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WEDNESDAY, May 6, 2020 (HealthDay News) -- As the world reels from the coronavirus pandemic, researchers say religion may provide protection from so-called deaths of despair, new research suggests.
"These results are perhaps especially striking amidst the present COVID-19 pandemic," study lead author Ying Chen, a data scientist at Harvard University's Institute for Quantitative Social Science, said in a university news release.
Previous research has shown that religion may play a part in lowering risks related to despair, such as heavy drinking, substance misuse and suicide, researchers say.
"Despair is something that can confront anyone dealing with severe difficulties or loss," said Tyler VanderWeele, a professor of epidemiology at Harvard T.H. Chan School of Public Health.
"While the term 'deaths of despair' was originally coined in the context of working-class Americans struggling with unemployment, it is a phenomenon that is relevant more broadly, such as to the health care professionals in our study who may be struggling with excessive demands and burnout, or to anyone facing loss," he added. "As such, we need to look for important community resources that can protect against it."
For this study, researchers collected data on more than 66,000 women who were part of the Nurses' Health Study II and more than 43,000 men from the Health Professionals Follow-Up Study.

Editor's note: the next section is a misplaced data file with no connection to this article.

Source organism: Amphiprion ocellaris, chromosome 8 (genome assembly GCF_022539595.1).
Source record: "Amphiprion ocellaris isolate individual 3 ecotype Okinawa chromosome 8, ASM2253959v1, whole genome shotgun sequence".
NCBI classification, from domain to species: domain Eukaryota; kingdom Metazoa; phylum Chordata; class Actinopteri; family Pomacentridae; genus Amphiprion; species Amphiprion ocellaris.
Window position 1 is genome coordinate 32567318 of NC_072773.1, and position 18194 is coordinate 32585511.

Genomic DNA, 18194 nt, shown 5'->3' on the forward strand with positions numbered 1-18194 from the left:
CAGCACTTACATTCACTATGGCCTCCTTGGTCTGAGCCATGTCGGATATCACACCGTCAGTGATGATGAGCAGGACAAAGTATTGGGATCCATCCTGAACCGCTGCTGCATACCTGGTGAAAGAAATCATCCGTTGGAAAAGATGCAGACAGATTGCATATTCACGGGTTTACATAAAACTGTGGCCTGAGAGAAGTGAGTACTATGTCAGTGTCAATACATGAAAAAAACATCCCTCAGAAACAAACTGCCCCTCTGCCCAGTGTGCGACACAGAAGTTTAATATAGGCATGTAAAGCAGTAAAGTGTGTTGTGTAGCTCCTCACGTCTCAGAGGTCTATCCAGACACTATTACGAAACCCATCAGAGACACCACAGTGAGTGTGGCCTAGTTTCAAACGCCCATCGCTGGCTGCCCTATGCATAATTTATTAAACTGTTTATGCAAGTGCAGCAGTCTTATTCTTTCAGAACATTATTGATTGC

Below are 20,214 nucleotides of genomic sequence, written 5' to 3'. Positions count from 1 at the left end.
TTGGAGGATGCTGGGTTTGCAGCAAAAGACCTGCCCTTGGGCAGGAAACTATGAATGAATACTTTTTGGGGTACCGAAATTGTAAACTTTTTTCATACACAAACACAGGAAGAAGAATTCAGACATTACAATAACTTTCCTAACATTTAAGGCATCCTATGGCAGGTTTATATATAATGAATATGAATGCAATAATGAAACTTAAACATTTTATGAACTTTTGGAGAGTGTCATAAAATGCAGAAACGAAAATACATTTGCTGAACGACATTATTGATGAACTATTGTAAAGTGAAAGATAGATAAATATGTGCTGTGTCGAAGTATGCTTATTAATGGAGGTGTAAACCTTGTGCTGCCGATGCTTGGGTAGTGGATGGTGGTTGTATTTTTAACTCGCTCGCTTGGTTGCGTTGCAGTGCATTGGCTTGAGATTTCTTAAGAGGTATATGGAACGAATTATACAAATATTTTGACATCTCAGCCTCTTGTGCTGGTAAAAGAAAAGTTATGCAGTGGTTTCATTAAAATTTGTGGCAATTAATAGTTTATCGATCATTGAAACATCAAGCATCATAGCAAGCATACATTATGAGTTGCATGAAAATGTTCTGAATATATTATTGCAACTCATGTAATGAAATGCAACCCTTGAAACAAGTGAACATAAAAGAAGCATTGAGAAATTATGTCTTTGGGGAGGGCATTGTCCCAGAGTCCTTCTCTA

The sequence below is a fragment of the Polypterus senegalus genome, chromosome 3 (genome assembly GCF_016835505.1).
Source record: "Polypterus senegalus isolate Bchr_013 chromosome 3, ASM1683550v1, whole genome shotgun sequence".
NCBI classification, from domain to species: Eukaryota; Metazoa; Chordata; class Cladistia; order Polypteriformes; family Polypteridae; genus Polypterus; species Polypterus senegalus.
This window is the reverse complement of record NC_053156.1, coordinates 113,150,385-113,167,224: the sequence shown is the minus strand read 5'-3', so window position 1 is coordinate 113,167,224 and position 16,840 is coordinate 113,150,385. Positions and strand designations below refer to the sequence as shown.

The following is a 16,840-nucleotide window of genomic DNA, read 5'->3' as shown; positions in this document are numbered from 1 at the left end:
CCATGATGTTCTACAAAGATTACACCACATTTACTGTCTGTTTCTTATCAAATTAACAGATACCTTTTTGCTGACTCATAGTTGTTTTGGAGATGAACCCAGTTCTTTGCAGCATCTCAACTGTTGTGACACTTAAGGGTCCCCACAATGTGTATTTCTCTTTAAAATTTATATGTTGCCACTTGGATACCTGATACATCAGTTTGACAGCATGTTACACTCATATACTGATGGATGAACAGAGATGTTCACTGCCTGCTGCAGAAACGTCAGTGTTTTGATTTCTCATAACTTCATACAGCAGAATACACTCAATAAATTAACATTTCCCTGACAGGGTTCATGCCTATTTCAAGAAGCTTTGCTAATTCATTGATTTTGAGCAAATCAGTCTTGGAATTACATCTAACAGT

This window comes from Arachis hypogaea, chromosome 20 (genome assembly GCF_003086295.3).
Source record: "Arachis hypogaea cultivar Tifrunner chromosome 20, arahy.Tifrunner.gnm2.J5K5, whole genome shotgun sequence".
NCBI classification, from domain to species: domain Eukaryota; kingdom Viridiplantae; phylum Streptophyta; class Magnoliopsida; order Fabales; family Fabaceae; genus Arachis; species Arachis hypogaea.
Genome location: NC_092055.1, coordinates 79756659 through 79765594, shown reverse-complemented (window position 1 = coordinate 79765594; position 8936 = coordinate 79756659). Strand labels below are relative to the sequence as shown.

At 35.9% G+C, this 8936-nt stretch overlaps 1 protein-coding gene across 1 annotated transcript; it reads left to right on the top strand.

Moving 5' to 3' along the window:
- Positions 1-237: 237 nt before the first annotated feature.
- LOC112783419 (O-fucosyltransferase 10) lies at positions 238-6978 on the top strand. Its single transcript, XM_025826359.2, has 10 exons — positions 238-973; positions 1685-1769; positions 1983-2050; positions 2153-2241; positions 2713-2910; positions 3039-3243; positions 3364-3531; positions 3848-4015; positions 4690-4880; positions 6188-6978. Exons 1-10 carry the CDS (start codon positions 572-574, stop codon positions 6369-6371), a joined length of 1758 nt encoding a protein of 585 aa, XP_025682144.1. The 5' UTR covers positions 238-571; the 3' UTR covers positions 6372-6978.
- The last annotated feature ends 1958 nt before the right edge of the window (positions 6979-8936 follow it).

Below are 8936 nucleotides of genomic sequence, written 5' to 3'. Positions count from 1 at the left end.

Among women, 75 succumbed to deaths of despair: 43 suicides, 20 from poisoning and 12 from liver disease and cirrhosis. Among men, more than 300 deaths from despair occurred: 197 suicides, 6 from poisoning, and 103 from liver diseases and cirrhosis.
But the team found that women who attended worship services at least once a week had a 68% lower risk of death from despair compared with those who didn't go to any services.
Men who practiced their faith at least weekly had 33% lower risk, the researchers found.
Religion may be an important antidote to despair, giving people a sense of hope and meaning, the researchers said. Religion may also strengthen psychosocial resilience by conferring a sense of peace, positive outlook and social connectedness.
In light of the current pandemic, the findings "are striking in part because clinicians are facing such extreme work demands and difficult conditions, and in part, because many religious services have been suspended," Chen said. "We need to think what might be done to extend help to those at risk for despair."
The report was published online May 6 in the journal JAMA Psychiatry.
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